Talking footy and feelings
Wednesday, 2nd June, 2021
By Emily Ferguson
The Tackle Your Feelings program was delivered locally from the Central Football Club on Monday evening, with AFL NSW’s Ryan O’Keefe and GWS Giants coach, Leon Cameron in attendance.
Tackle Your Feelings is a free program designed to eliminate the stigma of mental health, providing coaches with free access to tools and techniques to recognise and manage mental health within football clubs and the extended community.
Dual Sydney Swans premiership player and AFL NSW/ACT Head of Coaching and Education, Ryan O’Keefe said it’s important the figureheads in football clubs can recognise the signs of poor mental health. “What we’re going through tonight is just about helping start that conversation and get people to realise and pick up things, so it’s basically an education workshop to give tools to everyone.
“It’s in partnership with the AFL Coaches Association and Players Association, to give coaches and administrators tools to help identify if there’s any mental health issues amongst their players, or even other coaches and staff and I think it’s just a really good thing to help upskill.
“I think a lot of awareness has been made of it, but I think a lot of people aren’t sure if something does arise and what to do, so this is just to help make peace and help in that space,” he said.
O’Keefe believes sporting clubs have a big role in allowing social connections to encourage people to open up about mental health. “Look, I think it’s the social connection and that’s what a footy club does in any regional town, any suburban club, anything like that. It’s the community connection; footy clubs, netball clubs, cricket clubs - I think that’s what people love... Have a talk to your friends and just mix and mingle so, I think it’s really, really important what footy clubs and any sporting community clubs do around our country,” he said.
“If you can give everyone the tools in those clubs to help identify because it’s amazing the amount of people that don’t show signs or you’re unaware that they are really battling. So they maybe show the smaller signs and if you’re not trained or have the tools to pick it up, it might escalate and go down a path which is quite sad.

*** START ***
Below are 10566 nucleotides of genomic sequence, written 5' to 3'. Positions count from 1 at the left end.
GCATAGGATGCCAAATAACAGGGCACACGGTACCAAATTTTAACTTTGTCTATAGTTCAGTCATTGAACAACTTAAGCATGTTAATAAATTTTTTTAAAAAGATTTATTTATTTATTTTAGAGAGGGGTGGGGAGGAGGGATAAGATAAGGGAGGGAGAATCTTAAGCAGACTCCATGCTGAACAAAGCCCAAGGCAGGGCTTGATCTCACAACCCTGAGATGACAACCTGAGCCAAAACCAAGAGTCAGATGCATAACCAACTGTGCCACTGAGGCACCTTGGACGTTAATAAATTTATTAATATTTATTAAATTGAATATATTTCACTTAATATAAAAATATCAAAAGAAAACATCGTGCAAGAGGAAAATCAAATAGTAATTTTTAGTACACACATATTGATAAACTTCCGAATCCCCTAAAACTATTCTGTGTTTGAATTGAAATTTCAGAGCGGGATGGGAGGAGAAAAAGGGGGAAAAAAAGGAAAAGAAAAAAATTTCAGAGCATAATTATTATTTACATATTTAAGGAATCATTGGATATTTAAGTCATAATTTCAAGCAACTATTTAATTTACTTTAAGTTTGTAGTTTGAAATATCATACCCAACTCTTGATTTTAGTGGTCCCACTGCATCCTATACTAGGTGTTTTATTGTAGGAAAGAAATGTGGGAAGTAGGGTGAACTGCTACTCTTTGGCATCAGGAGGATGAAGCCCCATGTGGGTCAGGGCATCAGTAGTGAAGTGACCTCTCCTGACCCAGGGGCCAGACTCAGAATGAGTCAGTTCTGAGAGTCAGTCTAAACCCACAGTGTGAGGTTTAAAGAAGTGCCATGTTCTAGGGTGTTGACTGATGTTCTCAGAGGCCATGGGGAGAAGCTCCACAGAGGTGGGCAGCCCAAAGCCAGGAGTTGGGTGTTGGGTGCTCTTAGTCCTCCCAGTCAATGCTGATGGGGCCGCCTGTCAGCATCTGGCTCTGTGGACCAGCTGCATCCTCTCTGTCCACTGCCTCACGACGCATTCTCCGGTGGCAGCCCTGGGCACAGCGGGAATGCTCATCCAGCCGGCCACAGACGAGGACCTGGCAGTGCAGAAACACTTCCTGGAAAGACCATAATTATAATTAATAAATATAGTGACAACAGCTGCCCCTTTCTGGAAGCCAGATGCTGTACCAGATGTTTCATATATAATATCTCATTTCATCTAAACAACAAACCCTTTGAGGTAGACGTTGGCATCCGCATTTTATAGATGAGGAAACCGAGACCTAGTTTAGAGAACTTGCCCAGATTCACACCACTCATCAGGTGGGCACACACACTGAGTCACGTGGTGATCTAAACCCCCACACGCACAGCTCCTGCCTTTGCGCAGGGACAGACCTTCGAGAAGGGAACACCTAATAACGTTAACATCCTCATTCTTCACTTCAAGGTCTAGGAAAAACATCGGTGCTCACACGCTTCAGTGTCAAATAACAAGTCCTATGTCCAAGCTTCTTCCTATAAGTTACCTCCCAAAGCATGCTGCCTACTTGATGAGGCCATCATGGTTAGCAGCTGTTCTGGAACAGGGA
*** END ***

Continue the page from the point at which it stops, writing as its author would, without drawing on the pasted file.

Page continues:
“Especially for males. We do find it hard to talk and maybe communicate...so hopefully, the more we can make it aware we can take the stigma away, that this stuff does happen and it is bad but, hey, could it have been prevented? Maybe, maybe not. But at least if we’re out there trying or giving people the tools or resources to be able to deal with it or have that conversation.
“It’s amazing the amount of stories I’ve heard over my journey about someone that had a conversation with someone that changed or saved their life, so I think it’s something we’ve got to keep working on and putting more time and resources into.”
O’Keefe spoke of how the AFL world’s reactions to mental health have progressed throughout his time in the game. “From when I first started, the stigma has been put away and it’s actually safe to talk. Football clubs are now really safe environments and not this macho sort of you can’t say anything or show feelings because that’s soft or that’s weak. That’s totally gone.
“It’s about vulnerability. It’s being strong and being able to tell, help and support. You can always tell your teammates that you love them, or you’re feeling sad, or anything like that. So to be able to display your emotions and also to be able to deal with and help people with those emotions and be there as a support, or be there just to listen,” said O’Keefe.